Serving House: A Journal of Literary Arts
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SHJ Issue 16
Spring 2017

[Three Poems]

by Eileen Van Hook


The feathers appeared one by one
hardly noticeable at first
seeming like coarse hairs but
morphing into something more
along her spine, behind her ears
spreading across her shoulders
beneath her arms where they grew
at an alarming rate
her hair began to fall out as
feathers pushed through her burning scalp.

When the transformation was complete
she struggled to the building’s roof
stretched out her trembling arms
and leapt into the beckoning night.



Having been careless in the past
she is overly cautious now
grasping her keys tightly
in elevators
lest they be sucked down
the forbidding shaft
curling her ring finger
into her tender palm
when nearing a storm grate
lest her wedding band
tumble down the drain
as did her first marriage
followed by her good sense
and her inhibitions

Yes, she’s very careful
and probably safe
but is this any way to live
a life that’s almost over?


Leaving Home

It was a faded old house
with a welcoming front porch.
A house once stuffed with
mismatched furniture and parents,
too many kids and animals
and all the shapes and shades of love.
It was the house I was raised in
and it was a fine place to grow.
But it was also the house 
my father wandered from
as he began to lose his way
and the house he dreamt of
during his final days
in the Veterans’ Home.

After my mother’s death,
the house was sold 
and the buyer had it razed.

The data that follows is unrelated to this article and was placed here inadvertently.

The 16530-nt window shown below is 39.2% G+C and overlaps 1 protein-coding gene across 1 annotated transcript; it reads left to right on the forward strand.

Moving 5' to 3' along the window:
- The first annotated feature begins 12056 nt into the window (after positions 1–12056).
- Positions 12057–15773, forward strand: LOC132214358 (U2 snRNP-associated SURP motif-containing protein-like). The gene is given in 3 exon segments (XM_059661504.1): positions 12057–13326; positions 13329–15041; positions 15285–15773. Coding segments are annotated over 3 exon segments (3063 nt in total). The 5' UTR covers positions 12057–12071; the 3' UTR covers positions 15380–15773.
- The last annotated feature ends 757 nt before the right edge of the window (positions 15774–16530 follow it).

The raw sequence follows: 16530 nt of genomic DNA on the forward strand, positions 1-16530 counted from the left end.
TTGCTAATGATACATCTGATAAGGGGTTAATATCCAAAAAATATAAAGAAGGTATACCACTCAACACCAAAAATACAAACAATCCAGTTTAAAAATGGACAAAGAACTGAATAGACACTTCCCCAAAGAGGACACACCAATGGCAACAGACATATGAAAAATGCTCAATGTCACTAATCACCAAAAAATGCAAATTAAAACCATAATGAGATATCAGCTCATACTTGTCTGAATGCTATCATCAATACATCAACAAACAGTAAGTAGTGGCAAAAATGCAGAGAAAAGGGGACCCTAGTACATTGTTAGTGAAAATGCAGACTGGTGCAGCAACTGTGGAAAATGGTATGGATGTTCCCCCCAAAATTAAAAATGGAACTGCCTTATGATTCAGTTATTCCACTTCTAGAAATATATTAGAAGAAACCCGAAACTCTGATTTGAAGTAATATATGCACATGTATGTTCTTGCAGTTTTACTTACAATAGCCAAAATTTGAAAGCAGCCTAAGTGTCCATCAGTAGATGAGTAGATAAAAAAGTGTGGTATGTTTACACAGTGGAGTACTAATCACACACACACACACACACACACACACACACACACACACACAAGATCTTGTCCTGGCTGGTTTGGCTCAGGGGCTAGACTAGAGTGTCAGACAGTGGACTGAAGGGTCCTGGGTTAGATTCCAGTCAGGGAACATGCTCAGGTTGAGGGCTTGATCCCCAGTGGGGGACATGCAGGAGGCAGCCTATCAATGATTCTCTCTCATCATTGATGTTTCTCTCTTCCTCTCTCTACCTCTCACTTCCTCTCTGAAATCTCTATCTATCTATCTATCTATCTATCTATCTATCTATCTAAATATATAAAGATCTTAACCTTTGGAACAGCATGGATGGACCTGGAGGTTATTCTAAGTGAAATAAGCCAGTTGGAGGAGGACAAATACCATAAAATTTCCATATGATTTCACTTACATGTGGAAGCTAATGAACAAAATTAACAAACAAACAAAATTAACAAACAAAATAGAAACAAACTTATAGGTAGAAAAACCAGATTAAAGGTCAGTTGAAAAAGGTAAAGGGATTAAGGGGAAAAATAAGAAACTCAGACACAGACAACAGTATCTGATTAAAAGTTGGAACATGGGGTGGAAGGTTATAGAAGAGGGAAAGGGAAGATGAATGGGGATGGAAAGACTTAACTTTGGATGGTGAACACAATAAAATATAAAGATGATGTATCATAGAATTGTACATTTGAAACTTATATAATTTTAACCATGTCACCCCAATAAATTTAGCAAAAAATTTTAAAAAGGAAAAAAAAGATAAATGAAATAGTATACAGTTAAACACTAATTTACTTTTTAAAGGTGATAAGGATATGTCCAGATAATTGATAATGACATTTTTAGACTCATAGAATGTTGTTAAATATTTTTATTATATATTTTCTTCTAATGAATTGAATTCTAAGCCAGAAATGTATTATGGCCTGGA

The lilacs, pink roses, iris,
rhubarb, even the trees
that dropped green apples
were buried to level the lot
for a house that was never built.

The last day I was in the house,
the day of the closing,
I opened the front and back doors
and told my mother, who had lived
and died there, it was time to leave.
There was a subtle stirring—
then the house was empty.


SHJ Issue 16
Spring 2017

Eileen Van Hook’s

poetry and prose have been published in various literary journals and anthologies, such as The Writer, Gulf Coast Anthology, Stoneboat, Chronogram, Bridges, The Stillwater Review, and The Paterson Literary Review, to name a few. She is a Pushcart Prize nominee, placed first in a poetry contest in Writer’s Journal, and has twice received honors in the Allen Ginsberg Poetry Contest: Editor’s Choice award in 2015 and second place in 2017.

“...we have been born here to witness and celebrate. We wonder at our purpose for living. Our purpose
is to perceive the fantastic. Why have a universe if there is no audience?” — Ray Bradbury